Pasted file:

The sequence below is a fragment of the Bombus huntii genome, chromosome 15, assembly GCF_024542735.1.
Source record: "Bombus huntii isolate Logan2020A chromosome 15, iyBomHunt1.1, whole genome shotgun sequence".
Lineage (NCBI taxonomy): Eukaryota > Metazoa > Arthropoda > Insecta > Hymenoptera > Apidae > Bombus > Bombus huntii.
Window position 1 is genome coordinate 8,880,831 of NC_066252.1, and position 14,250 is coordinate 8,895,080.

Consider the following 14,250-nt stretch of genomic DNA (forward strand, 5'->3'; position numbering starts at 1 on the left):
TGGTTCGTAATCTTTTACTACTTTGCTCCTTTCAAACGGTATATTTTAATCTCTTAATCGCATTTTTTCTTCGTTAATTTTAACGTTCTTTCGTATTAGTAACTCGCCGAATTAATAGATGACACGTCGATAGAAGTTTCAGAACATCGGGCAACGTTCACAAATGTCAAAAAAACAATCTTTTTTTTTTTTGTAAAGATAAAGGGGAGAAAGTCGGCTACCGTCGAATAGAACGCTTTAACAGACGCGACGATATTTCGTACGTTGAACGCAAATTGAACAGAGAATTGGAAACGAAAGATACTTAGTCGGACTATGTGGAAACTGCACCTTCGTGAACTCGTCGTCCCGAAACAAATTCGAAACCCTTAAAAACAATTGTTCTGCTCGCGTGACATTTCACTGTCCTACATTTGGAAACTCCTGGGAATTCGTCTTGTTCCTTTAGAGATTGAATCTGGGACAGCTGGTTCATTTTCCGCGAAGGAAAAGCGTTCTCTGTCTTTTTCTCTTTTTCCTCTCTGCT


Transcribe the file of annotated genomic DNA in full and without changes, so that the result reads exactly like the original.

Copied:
The sequence below is a fragment of the Bombus huntii genome, chromosome 15, assembly GCF_024542735.1.
Source record: "Bombus huntii isolate Logan2020A chromosome 15, iyBomHunt1.1, whole genome shotgun sequence".
Lineage (NCBI taxonomy): Eukaryota > Metazoa > Arthropoda > Insecta > Hymenoptera > Apidae > Bombus > Bombus huntii.
Window position 1 is genome coordinate 8,880,831 of NC_066252.1, and position 14,250 is coordinate 8,895,080.

Consider the following 14,250-nt stretch of genomic DNA (forward strand, 5'->3'; position numbering starts at 1 on the left):
TGGTTCGTAATCTTTTACTACTTTGCTCCTTTCAAACGGTATATTTTAATCTCTTAATCGCATTTTTTCTTCGTTAATTTTAACGTTCTTTCGTATTAGTAACTCGCCGAATTAATAGATGACACGTCGATAGAAGTTTCAGAACATCGGGCAACGTTCACAAATGTCAAAAAAACAATCTTTTTTTTTTTTGTAAAGATAAAGGGGAGAAAGTCGGCTACCGTCGAATAGAACGCTTTAACAGACGCGACGATATTTCGTACGTTGAACGCAAATTGAACAGAGAATTGGAAACGAAAGATACTTAGTCGGACTATGTGGAAACTGCACCTTCGTGAACTCGTCGTCCCGAAACAAATTCGAAACCCTTAAAAACAATTGTTCTGCTCGCGTGACATTTCACTGTCCTACATTTGGAAACTCCTGGGAATTCGTCTTGTTCCTTTAGAGATTGAATCTGGGACAGCTGGTTCATTTTCCGCGAAGGAAAAGCGTTCTCTGTCTTTTTCTCTTTTTCCTCTCTGCT